Kolkata: There is a marked difference in the India envisaged by Bhagat Singh, who was inspired by Marxism, than that of Hindutva icon, VD Savarkar (who admired Hitler), said Prof Chaman Lal, an educationist and Bhagat Singh’s biographer.
Speaking at the Seagull Bookstore here recently, the professor said it was of utmost importance to inculcate the fearlessness of Bhagat Singh and his fellow freedom fighters, such as Jatin Das and Batukeshwar Dutta, in present situation when a saffron build-up was trying to choke up the very Constitution of India and the concept of a nation “that these brave men fought for, at the cost of their lives”
Describing Shaheed-e-Azam Bhagat Singh as a “pathbreaking revolutionary on a Marxist path “, Chaman Lal also called for more study on the life of the revolutionary across the country. He said the stories centred around Bhagat Singh were undoubtedly patriotic and secular but the current fascist build-up in the country was trying to promote him by subverting his hallmark -- rationalism and scientific temper.
The professor, who has been associated with Punjab Central University and Jawaharlal Nehru University in Delhi, and was also jailed during the Emergency, was speaking at an event jointly hosted in Seagull Bookstore by Friends of Latin America and Left Word Books in association with Harper Collins, the publisher of a 682-page Bhagat Singh Reader, edited by Chaman Lal.
The professor said while Khalistanis and Rashtriya Swayamsevak Sangh had made continuous efforts to “appropriate” Bhagat Singhs’ legacy, the fact is that the martyr’s was a “revolutionary on a Marxist path.”
He cited that it was another Tamil visionary, Periyar, who popularised and published in Tamil, as early in 1934, Bhagat Singh’s essay “Why I am an Atheist “ after getting the permission and an English copy from Com P Jivanandan, a prominent communist leader.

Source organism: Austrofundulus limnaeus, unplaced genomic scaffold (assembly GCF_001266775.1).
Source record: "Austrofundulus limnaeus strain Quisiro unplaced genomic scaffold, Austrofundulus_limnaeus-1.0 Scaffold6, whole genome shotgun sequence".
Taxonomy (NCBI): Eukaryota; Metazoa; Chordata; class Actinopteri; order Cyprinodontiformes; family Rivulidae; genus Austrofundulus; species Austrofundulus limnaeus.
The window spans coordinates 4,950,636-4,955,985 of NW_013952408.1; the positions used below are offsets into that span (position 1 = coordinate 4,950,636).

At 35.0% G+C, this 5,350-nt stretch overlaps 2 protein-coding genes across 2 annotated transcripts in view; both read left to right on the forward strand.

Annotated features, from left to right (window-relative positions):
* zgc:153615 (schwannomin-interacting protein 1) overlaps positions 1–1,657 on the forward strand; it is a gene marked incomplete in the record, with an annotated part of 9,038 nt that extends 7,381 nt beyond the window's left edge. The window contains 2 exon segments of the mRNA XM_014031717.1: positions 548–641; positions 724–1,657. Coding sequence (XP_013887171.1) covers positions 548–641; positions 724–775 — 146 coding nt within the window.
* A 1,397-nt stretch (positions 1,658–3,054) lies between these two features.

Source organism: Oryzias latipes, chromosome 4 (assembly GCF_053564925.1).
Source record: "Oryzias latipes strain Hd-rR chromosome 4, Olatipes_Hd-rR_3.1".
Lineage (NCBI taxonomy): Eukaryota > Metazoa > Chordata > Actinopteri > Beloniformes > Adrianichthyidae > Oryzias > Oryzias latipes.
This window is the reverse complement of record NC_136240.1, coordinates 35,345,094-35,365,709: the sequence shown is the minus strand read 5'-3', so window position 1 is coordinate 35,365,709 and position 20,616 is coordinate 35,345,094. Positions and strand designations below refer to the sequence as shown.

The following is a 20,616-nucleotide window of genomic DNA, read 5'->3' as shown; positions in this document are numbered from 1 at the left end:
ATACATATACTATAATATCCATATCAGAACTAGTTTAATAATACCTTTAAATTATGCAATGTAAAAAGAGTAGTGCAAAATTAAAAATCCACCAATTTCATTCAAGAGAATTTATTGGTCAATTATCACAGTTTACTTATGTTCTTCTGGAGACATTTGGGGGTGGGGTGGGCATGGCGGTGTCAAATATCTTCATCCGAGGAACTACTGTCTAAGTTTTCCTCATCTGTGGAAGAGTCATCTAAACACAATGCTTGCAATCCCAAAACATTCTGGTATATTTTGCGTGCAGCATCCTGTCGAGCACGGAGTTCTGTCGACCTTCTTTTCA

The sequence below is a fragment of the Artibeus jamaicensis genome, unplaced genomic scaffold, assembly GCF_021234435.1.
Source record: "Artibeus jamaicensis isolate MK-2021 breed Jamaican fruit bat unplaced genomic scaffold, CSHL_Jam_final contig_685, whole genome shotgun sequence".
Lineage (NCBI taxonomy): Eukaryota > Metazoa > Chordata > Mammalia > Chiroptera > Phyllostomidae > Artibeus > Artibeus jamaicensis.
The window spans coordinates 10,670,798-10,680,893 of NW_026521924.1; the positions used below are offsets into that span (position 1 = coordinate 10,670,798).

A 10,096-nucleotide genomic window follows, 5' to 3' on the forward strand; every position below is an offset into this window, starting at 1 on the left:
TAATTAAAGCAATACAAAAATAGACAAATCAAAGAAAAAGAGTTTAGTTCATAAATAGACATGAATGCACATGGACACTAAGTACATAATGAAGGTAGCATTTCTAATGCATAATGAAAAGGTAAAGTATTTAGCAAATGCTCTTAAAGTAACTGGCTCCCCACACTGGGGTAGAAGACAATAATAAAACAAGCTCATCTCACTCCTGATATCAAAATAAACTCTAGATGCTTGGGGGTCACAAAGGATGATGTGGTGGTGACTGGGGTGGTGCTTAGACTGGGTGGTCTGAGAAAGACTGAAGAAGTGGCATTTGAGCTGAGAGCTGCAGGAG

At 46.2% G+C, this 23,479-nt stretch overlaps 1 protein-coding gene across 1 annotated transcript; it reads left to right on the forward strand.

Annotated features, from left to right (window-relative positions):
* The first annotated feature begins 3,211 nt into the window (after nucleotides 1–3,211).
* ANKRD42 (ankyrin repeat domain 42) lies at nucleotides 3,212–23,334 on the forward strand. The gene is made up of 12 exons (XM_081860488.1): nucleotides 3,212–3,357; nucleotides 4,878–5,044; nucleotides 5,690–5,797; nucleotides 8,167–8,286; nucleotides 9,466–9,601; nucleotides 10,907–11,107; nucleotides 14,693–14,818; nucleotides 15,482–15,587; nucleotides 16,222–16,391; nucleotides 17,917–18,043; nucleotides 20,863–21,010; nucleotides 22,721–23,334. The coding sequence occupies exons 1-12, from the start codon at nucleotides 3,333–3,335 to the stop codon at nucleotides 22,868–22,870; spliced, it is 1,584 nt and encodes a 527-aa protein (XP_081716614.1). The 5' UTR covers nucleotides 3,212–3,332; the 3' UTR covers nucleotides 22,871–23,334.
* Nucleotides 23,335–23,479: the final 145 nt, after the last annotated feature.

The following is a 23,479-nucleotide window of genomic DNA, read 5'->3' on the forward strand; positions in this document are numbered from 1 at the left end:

The professor recalled that most of Bhagat Singh’s associates later drifted toward the communist movement, like Shiv Varma and Ajoy Ghosh, which was the “natural course of ideological maturity.” He highlighted that Bhagat Singh did deep study of Marxism in jail although his atheist outlook was formed when he reached the age of 19 in 1926.
The professor is known for his work on Bhagat Singh, of which some are with the Prof Jagmohan Singh, the martyr’s nephew.
In his address, Chaman Lal said though the Indian freedom struggle was enriched by the contribution of many valiant martyrs, Bhagat Singh’s greatness lay in the way he courted martyrdom, with no effort to escape. He wrote letters denouncing anarchy, cautioning his contemporaries that anarchy cannot bring freedom and that road lies in efficient build-up of mass organisations of working class, farmers and youth.
Even the shooting of British Police Officer, Sanders (for which he was hanged) to Bhagat Singh was not in the direction of anarchy but to hurt the ‘poster boy’ of British colonial power, who had beaten to death one of towering icons of freedom struggle, Lala Lajpat Rai, whose famous quote was “the blows struck at me will be the last nails in the coffin of the British rule in India”.